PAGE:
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Fokker Dr.1 Triplane - Manfred von Richthofen

One of the most famous aircraft in history

This full size replica aircraft has been seen at many different New Zealand airshows in three different colour schemes! This aircraft (ZK-FOK) now represents the most famous Fokker Dr.1 triplane of all time, the all-over red 425/17 which was flown by Manfred von Richthofen (the Red Baron) on the day he was shot down and killed in April 1918.

ZK-FOK was built in the 1980's by Stuart Tantrum and John Lanham, and has been seen at New Zealand airshows ever since her first flight.  Photo: © Historical Aviation Film Unit

One of the most famous fighter aces of all time, Baron Manfred von Richthofen, like many of his contemporaries, actually served in a ground-based (infantry) unit before transferring to the Imperial German Army Air Service (Luftstreitkräfte) in 1916.

He was a fast learner, and after only a month in the air had already achieved 'Ace' status with six victories against Allied aircraft. As his reputation grew he began painting the fuselage of his aircraft (initially an Albatros D.III) bright red, and became known to the British as the 'Red Baron', and to the French as the 'Red Devil'.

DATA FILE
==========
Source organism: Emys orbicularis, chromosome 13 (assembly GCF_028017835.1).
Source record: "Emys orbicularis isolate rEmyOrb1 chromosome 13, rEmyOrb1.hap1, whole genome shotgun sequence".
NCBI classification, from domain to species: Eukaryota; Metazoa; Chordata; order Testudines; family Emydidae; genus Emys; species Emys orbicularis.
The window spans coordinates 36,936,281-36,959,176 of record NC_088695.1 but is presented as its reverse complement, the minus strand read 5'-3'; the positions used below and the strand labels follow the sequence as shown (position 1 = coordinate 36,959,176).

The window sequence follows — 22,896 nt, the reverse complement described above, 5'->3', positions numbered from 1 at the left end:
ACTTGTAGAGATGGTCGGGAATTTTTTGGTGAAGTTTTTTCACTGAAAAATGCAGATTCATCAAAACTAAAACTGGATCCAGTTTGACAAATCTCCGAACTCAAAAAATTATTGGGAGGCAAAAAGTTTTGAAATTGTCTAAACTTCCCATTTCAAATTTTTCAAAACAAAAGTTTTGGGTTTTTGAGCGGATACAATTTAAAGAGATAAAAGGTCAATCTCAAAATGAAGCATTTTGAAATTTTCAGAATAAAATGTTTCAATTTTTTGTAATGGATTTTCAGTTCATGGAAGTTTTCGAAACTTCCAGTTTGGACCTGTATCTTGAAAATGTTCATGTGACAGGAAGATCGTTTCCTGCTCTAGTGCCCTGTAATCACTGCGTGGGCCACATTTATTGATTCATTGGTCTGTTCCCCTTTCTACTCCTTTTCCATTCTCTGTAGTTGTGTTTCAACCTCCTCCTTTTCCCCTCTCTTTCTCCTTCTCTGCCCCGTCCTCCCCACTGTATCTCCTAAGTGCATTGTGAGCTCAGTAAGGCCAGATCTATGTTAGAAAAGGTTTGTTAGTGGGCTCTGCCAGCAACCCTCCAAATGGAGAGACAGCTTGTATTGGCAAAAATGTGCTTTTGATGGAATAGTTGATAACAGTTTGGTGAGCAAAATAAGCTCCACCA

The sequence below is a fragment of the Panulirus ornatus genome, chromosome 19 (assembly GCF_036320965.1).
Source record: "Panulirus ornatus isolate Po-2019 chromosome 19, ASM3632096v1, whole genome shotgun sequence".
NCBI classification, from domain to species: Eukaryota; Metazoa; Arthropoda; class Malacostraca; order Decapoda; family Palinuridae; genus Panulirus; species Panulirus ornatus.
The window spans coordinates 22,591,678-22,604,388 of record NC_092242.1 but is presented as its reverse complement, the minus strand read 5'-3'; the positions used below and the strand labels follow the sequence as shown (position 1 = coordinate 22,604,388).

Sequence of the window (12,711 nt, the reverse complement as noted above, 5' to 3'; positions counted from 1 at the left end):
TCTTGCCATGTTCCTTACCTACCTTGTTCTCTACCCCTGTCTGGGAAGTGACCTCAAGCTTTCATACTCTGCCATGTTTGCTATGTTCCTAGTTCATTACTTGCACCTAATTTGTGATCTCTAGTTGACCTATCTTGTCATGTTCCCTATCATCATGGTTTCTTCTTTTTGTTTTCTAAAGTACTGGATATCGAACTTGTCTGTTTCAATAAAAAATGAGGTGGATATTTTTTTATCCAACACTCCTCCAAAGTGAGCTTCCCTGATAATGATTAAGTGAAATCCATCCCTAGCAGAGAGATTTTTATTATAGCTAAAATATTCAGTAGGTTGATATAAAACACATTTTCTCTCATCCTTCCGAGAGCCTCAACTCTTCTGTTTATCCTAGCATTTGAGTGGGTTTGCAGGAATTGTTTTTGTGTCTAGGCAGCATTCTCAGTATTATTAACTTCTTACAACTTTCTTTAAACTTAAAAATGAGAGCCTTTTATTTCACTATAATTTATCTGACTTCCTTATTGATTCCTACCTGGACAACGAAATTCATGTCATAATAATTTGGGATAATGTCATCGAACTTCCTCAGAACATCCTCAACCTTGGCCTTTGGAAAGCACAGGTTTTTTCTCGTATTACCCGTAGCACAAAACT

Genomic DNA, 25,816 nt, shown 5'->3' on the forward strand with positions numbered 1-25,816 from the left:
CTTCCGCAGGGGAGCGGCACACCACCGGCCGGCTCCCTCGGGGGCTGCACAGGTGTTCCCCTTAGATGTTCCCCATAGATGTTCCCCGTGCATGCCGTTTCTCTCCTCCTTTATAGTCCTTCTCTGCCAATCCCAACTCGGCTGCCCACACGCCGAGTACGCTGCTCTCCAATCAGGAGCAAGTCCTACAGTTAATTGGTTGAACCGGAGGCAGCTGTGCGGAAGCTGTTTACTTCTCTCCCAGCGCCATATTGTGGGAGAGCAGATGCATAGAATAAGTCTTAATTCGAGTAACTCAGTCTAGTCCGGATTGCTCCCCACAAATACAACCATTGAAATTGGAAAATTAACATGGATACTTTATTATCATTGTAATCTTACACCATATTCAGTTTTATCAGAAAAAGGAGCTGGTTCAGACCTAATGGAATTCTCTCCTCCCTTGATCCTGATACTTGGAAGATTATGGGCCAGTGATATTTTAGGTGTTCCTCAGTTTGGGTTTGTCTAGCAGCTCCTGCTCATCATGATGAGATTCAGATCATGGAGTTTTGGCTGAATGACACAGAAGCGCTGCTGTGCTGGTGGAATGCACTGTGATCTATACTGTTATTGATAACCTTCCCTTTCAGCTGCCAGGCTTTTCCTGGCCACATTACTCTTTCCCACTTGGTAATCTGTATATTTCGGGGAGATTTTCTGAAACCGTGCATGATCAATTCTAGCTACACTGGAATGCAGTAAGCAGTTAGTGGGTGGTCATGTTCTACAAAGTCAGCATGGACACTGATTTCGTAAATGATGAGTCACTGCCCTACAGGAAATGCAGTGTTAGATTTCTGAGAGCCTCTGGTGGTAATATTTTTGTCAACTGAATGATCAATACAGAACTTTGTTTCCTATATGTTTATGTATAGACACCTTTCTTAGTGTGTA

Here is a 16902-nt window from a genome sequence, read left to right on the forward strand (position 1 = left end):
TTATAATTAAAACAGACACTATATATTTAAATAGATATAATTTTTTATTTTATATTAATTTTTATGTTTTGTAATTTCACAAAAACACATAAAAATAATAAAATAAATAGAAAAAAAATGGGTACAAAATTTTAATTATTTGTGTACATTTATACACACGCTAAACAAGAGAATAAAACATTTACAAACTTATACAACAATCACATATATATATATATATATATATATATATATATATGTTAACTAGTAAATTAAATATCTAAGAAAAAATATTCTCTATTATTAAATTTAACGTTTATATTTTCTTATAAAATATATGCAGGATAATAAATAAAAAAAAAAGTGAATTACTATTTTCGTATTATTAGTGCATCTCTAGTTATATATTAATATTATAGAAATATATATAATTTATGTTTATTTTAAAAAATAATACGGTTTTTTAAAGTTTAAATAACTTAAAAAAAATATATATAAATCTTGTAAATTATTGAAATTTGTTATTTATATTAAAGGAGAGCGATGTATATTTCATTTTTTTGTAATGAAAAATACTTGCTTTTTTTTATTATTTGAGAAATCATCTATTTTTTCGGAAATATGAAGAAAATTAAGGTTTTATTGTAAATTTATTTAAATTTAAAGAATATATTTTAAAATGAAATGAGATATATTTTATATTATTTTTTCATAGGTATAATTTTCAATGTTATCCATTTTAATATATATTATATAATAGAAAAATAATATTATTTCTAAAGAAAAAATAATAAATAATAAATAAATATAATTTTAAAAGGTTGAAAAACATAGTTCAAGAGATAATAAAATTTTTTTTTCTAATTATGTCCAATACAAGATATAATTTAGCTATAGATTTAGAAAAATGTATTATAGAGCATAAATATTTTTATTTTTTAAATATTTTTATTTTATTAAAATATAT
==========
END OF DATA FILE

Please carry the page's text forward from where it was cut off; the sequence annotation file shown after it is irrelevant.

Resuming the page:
In January 1917 he became the commanding officer of Jasta 11 and by June 1917 he was commanding Jagdgeschwader 1, a combined force of four individual Jasta (fighter squadrons).

While pursuing an Allied aircraft on 21 April 1918, von Richthofen was shot down. Canadian Sopwith Camel pilot Arthur Brown was officially creditted with the 'kill' but other evidence suggests that Richthofen may have been killed by a single bullet fired from Australian ground troops. Initially buried in France with full military honours (by the Allies), Richthofen's body was later exhumed and reburied in the family cemetery at Wiesbaden (Germany).

This air-to-air video of the Triplane in the colours of von Richthofen gives some idea of what it might have been like to fly alongside the Red Baron in 1918.

In 1917, Manfred wrote his autobiography 'Der Rote Kampfflieger', variously translated as 'The Red Battle Flyer' or 'The Red Fighter Pilot', and during the war this was the title that he was more commonly known by. It was only later that 'The Red Baron' became more common.

However Richthofen was not actually a 'baron' per se. Rather, he was a Freiherr (literally 'Free Lord'), a German title of nobility often translated into English as 'baron.' 'Freiherr' was not a given name nor strictly a hereditary title, since all the male members of the family were entitled to use it, even during the lifetime of their father.

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